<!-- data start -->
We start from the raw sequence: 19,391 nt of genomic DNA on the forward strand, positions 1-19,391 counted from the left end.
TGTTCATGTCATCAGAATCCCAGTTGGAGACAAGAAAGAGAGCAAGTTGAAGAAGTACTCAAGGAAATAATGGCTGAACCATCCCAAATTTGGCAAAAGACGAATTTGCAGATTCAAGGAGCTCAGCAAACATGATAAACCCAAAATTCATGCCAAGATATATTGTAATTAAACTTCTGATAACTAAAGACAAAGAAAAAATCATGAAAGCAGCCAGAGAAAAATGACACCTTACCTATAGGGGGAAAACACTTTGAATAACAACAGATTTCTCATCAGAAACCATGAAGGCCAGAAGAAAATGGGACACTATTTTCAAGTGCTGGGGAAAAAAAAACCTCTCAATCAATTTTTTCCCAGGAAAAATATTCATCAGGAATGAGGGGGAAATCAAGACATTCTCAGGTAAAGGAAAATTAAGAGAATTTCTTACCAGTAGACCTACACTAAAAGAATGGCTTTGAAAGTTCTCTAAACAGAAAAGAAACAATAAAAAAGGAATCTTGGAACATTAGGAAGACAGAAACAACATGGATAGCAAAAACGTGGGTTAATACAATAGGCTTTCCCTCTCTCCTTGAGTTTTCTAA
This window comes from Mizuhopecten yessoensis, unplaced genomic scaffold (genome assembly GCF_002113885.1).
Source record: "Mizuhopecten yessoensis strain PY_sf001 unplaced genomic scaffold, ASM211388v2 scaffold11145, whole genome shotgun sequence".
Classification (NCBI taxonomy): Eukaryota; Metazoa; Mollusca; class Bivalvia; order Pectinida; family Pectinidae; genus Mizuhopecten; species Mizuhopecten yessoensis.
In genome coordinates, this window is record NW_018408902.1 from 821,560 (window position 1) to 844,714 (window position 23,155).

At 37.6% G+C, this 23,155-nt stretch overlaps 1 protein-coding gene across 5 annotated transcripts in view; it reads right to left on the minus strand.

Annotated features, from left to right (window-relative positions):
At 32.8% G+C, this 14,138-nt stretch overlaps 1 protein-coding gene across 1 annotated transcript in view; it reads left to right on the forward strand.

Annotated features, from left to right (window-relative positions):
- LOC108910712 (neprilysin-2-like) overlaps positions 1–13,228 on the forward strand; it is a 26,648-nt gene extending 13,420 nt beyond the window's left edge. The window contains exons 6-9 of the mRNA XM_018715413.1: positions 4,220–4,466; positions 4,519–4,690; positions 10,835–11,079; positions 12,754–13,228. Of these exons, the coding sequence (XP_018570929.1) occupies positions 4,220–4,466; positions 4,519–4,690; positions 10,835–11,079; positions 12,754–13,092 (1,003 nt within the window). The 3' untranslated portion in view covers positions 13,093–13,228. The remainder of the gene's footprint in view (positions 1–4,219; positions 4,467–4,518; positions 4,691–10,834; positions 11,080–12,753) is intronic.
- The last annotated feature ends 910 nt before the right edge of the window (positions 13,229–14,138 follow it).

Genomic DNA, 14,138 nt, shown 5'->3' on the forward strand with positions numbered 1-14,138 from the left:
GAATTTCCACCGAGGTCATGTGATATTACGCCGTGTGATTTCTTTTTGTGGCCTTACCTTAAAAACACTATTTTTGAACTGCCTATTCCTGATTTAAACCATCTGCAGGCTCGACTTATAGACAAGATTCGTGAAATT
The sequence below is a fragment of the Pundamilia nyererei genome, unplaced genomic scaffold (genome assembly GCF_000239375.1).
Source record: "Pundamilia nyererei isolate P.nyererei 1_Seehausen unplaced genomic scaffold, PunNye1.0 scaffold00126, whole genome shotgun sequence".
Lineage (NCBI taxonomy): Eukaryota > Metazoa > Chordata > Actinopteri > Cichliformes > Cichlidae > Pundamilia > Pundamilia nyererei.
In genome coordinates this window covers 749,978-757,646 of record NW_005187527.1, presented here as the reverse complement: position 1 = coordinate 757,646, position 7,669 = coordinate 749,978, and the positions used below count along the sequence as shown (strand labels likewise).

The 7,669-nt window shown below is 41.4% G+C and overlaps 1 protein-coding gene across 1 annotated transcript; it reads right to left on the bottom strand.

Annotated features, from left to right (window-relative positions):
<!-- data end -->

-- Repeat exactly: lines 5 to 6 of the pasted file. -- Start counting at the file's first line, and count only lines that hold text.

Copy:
Classification (NCBI taxonomy): Eukaryota; Metazoa; Mollusca; class Bivalvia; order Pectinida; family Pectinidae; genus Mizuhopecten; species Mizuhopecten yessoensis.
In genome coordinates, this window is record NW_018408902.1 from 821,560 (window position 1) to 844,714 (window position 23,155).